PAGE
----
Could fracking produce another Wiebo Ludwig?
On CBC’s Edmonton AM radio show this morning, co-host Lydia Neufeld asked Alberta journalist and author Andrew Nikiforuk how Wiebo Ludwig, who died on his farm just north of Hythe, Alberta on April 9 from esophagal cancer, would be remembered by Albertans.
Nikiforuk, the author of Saboteurs: Wiebo Ludwig’s War Against Big Oil, replied that he thought Ludwig would be remembered in different ways by Albertans.
Nikiforuk is right that in a province with roughly 3.7 million residents, there will be a diversity of views on the man who waged such a bitter and controversial battle against the oil and gas industry.
But I think the majority of Albertans will remember Ludwig as a terrorist who should have rotted in jail.
I’m not blogging today to pass judgement on Ludwig, though. Instead, his death got me thinking about the man and his battles with an industry that is the economic backbone of Alberta.
Whatever view you have of Ludwig, in some ways he wasn’t very different from a lot of other Albertans. He was big on being self sufficient, he was deeply religous and he had a healthy respect for nature.
Ludwig also had a problem with the industry’s habit of flaring gas, something many Albertans aren’t keen about, either. And as we reflect on Ludwig’s passing, it’s fair to wonder if Alberta could produce another Ludwig-like individual on another controversial issue – hydraulic fracturing.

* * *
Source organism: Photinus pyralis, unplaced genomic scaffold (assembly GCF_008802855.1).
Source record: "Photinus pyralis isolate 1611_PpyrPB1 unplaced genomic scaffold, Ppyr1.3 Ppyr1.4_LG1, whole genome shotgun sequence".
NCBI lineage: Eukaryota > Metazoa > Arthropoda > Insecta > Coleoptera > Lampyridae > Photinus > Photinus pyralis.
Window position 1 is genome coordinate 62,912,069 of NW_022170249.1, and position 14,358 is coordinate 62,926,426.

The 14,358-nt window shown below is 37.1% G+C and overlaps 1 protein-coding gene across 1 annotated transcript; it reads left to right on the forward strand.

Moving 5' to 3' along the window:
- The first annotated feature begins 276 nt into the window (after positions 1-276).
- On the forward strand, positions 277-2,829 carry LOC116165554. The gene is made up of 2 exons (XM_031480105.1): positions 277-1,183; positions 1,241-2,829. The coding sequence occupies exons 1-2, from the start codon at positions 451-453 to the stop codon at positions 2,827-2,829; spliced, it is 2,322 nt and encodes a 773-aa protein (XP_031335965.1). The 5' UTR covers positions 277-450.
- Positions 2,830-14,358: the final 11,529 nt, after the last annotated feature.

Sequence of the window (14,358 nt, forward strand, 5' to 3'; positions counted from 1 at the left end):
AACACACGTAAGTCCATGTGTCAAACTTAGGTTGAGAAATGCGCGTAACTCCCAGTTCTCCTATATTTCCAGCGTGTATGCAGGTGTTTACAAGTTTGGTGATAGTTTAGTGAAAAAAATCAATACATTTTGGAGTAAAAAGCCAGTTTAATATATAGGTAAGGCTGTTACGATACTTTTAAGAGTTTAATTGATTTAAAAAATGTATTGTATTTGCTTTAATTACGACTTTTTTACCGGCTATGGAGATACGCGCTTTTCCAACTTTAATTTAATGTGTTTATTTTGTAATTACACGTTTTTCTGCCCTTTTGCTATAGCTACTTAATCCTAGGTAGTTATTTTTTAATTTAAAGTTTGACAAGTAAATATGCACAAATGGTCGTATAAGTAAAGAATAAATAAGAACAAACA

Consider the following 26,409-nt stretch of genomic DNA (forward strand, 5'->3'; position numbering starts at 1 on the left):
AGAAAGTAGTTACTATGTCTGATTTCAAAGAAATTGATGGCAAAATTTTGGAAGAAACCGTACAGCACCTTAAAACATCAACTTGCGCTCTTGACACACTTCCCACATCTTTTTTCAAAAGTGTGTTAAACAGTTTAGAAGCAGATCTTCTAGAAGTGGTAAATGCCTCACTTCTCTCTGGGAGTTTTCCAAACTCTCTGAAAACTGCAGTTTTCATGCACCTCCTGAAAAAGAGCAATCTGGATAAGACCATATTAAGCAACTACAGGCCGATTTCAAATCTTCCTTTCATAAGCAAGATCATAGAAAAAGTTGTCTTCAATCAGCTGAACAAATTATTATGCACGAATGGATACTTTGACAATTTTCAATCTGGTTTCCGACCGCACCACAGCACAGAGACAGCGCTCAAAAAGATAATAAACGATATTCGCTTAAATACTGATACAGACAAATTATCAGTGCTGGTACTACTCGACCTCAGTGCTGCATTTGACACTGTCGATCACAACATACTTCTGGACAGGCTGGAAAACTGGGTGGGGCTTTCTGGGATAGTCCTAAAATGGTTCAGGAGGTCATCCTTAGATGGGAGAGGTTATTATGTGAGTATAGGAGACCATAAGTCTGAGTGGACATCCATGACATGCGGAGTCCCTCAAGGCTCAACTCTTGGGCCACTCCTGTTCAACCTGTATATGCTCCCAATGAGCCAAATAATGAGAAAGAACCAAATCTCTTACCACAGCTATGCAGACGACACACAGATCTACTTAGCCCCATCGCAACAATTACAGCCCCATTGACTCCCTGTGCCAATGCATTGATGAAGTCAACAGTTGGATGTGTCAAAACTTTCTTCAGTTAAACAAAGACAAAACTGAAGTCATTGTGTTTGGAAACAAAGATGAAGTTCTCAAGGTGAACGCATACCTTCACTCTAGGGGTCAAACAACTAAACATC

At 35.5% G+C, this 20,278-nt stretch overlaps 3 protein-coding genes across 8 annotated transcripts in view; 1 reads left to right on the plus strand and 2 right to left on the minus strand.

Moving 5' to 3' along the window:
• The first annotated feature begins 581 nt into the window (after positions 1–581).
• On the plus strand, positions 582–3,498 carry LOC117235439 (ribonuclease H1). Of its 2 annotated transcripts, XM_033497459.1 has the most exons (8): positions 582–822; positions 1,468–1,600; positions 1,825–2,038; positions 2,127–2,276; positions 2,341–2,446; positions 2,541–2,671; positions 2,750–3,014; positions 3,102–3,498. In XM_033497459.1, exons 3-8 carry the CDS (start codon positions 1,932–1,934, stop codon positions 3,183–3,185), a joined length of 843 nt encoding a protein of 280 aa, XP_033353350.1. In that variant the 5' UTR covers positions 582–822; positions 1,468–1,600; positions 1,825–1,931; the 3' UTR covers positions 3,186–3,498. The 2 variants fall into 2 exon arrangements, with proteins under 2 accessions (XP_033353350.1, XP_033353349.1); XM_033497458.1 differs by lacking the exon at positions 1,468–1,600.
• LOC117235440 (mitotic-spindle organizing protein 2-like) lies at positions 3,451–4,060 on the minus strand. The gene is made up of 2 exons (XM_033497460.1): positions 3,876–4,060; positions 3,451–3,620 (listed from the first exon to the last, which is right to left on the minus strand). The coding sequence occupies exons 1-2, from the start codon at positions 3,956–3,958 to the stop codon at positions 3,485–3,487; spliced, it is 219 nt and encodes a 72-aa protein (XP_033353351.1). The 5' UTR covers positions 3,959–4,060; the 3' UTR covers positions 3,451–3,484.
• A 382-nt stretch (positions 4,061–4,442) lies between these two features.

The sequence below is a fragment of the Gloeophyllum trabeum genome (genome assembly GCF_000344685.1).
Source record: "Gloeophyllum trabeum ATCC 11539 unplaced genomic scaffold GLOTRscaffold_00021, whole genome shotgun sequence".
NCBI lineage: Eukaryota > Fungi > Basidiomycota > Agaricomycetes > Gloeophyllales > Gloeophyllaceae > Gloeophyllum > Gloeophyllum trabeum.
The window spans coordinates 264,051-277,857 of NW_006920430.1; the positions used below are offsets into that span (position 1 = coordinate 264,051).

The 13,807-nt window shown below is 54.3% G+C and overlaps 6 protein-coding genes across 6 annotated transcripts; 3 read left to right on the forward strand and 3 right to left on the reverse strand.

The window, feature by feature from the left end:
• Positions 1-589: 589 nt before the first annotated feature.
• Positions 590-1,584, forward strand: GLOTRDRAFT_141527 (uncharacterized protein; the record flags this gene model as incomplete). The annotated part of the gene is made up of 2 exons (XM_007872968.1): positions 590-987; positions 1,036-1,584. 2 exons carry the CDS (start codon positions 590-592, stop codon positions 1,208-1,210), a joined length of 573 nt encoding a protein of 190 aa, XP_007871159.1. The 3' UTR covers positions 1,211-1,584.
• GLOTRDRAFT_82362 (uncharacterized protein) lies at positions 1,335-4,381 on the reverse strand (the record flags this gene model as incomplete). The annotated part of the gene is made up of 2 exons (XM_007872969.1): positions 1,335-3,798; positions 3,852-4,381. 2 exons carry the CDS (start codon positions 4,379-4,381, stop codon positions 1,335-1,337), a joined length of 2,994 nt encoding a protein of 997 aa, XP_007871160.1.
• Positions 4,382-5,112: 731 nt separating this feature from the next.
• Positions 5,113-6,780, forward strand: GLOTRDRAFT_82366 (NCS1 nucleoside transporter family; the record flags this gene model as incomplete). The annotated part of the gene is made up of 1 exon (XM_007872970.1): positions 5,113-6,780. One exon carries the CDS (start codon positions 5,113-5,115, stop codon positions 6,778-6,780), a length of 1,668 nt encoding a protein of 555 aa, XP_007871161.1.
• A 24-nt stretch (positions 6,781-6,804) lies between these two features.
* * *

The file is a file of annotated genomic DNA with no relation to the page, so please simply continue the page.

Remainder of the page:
While regulator’s like the Alberta’s Energy Resources Conservation Board come to grips with an industry that is increasingly turning to fracking to unlock large stores of shale and tight gas (as well as oil), the Canadian public is growing more skittish about how safe fracking is. The practice has been blamed for contaminating drinking water and causing earthquakes.
This winter, Alberta Oil and Leger Marketing worked together on a national survey where 1,400 Canadians were asked to give us their views on a number of energy issues (a similar survey was done in 2010.)
The results of our latest survey will be released in May, and one of the subjects respondents were quizzed about was fracking.
I won’t go into any detail on what Canadians told us about fracking, but let’s just say the oil and gas industry has a lot of work to do, even in Alberta, to get the general public comfortable with this extraction technique.
In fact, the concerns surrounding fracking are so serious and industry’s outreach efforts up to know have been so inadequate, that there is a risk another reckoning is coming for the oil patch.
Thanks to fracking, the legacy of Wiebo Ludwig may live on.